Nikki’s Natter – Observations on romance and disability


Nikki Frittmann is a notetaker and reader/writer for students with disabilities at AUT University.  She has Spina Bifida and lives in Auckland with her husband and two cats.  Every second month she shares her musings with DPSN.

I belong to quite a few Facebook groups based around disability, and I’ve noticed one topic in particular that keeps coming up – and that’s romance. It’s no surprise I think. From childhood, people are convinced by book and movie writers that it’s the ultimate dream; find a handsome Prince (or pretty Princess!), get married, live happily ever after.  And although Cinderella and Prince Charming have long since been replaced by Brad and Angelina, that wish for a partner is still something people feel very deeply, if those I’ve seen on Facebook are anything to go by (which they probably are, since anyone above a certain age can be, and usually is, on Facebook).  

romanceAlthough marriage isn’t as popular now as it once was, somehow that wish to find a significant other is still, to many people, just as strong.

For those of us with a disability though, there can be a few barriers in romantic relationships. For one thing, first dates are even more nerve-wracking than usual when you can’t get into the movie theatre without accidentally becoming a fire hazard, with your wheelchair in the aisle.  Or you can’t get up the restaurant steps.  And don’t even start me on accessible loos being used as storerooms!  

Like anyone, single disabled people can either choose to look within the community of other disabled people, where there may be fewer people and therefore less options.  Or they can look outside of it – where, even though one in four people has a disability in New Zealand for instance, “attractiveness” and “disability” do not ever seem to be associated together in the media.  Yet, among the few disabled people too I’ve seen commenting on the subject, the ultimate prize in the romance game seems to be not just a partner, but “an able-bodied partner”. I’m not sure exactly why this is.  One person gave as a reason that they “don’t want to have a partner who constantly reminds me I’m disabled” (I’m not sure how having a partner without an obvious disability would avoid that reminder, but each person is entitled to their own opinion I suppose).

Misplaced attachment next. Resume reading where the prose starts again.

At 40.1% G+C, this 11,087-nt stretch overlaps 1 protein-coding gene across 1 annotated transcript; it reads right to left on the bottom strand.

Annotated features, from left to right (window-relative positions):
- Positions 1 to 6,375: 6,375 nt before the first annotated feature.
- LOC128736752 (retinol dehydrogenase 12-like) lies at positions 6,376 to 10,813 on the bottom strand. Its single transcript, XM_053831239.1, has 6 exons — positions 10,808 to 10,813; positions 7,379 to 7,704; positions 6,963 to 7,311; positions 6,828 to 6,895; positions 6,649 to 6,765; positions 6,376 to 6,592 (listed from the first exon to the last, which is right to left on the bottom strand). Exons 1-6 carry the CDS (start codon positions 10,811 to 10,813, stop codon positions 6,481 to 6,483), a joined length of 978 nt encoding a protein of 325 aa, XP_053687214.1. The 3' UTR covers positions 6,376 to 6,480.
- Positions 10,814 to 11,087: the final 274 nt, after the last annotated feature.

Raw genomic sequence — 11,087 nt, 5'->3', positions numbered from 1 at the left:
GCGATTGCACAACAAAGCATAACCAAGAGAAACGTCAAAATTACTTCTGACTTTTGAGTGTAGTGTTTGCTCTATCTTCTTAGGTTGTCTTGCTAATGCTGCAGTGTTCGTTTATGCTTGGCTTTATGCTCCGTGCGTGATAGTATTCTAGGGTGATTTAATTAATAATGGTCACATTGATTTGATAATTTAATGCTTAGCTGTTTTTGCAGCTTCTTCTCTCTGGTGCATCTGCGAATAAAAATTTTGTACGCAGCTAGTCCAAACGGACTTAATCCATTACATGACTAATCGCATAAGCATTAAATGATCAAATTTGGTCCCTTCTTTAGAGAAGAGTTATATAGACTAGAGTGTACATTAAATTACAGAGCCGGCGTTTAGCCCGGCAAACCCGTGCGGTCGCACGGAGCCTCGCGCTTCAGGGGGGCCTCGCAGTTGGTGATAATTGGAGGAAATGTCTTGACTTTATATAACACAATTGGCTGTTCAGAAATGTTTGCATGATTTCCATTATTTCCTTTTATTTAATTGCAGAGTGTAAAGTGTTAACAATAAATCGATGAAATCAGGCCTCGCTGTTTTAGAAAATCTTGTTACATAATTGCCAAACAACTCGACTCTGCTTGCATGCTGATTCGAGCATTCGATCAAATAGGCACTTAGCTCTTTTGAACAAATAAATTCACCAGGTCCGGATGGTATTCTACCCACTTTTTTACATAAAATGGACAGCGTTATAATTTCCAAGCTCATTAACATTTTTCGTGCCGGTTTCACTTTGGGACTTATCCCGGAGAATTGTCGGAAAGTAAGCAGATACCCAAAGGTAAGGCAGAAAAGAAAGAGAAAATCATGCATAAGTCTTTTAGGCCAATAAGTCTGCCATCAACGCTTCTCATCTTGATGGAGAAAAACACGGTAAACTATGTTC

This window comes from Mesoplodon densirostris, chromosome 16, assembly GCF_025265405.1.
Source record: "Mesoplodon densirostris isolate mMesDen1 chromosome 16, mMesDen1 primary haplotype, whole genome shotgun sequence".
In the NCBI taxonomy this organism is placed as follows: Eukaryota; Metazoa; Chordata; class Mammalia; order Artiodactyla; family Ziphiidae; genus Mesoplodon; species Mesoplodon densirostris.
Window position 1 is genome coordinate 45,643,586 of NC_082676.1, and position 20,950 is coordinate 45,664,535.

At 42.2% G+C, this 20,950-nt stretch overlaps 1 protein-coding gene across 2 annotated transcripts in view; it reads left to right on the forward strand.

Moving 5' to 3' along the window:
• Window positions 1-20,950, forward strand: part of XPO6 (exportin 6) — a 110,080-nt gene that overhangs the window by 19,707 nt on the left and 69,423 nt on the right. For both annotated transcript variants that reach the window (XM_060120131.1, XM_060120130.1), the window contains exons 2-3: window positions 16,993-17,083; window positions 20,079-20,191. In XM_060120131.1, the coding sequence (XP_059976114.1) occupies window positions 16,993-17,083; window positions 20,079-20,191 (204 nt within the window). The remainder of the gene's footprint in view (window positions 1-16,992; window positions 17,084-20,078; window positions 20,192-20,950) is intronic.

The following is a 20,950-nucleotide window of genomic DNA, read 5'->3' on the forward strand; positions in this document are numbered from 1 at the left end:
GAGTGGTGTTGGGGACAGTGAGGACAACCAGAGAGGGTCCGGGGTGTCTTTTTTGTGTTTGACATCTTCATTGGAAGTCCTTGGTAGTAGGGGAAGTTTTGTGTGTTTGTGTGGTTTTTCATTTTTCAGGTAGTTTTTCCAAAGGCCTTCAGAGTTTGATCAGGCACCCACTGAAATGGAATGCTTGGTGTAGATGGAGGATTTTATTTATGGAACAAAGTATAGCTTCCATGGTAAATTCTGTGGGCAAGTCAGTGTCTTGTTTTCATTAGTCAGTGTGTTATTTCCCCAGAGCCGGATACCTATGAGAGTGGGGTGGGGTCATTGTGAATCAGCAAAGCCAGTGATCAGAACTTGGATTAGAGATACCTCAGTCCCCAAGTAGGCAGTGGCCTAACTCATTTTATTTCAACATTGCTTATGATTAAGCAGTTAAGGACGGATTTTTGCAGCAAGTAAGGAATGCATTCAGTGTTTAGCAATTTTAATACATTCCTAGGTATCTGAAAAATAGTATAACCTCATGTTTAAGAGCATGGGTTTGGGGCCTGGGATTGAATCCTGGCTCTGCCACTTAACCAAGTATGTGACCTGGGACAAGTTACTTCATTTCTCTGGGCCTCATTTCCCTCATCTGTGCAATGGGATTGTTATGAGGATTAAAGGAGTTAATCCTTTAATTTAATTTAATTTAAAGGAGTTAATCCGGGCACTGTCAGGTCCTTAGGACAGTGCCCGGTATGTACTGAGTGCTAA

I have had a few relationships in my time, and here are a few things that I’ve learned: firstly, it’s not a race. Take the time to get to know yourself first, before you share your life with another person. Loneliness is very hard – I know that. I was single myself until the age of 24, and unmarried until 10 years later. But I tell you what, it’s better than living in a relationship in which the two of you aren’t meant for each other.

Secondly, having an “able-bodied partner” is not a trophy.  And in fact, they are most likely not going to come into your life and make it complete. People are human (that’s sort of obvious-sounding, but you know what I mean), and they don’t want to feel like the prize in a competition all the time (though sometimes might be nice), or want to always be around to make your life better. Here’s where my point about getting to know yourself first as a single person comes into things – if you do, you can be the sort of person who complements their life, as well as them complementing yours. A much better situation, to be sure.

The final lesson I have learned is one from my 16+ year marriage – an able-bodied person may not be, and chances are probably won’t be, able-bodied for life. All of us, my husband included, can find ourselves disabled at some point.  If not through accident or illness, then maybe through (as with him) a previously-undetected condition. For Brad and Angelina, the moment of truth came in a very public double-mastectomy (breast cancer surgery) for Ms. Jolie. For almost all of us, of course, old age will quite likely bring some kind of disability, as our lifespans outlast our bodies.

A relationship can be a lovely thing to have – but while you’re still single, work on becoming someone who’ll make a good partner, not just have one. And get to know the one person you’ll definitely be living with for the rest of your life – you!

3 thoughts on “Nikki’s Natter – Observations on romance and disability

  1. Makes for interesting reading. I for one would never EVER see an able bodied partner as a “Trophy”. That would be a complete insult to him, and I am not THAT insecure. It’s not a bad thing for a physically disabled person to be attracted only to able bodied members of the opposite sex.

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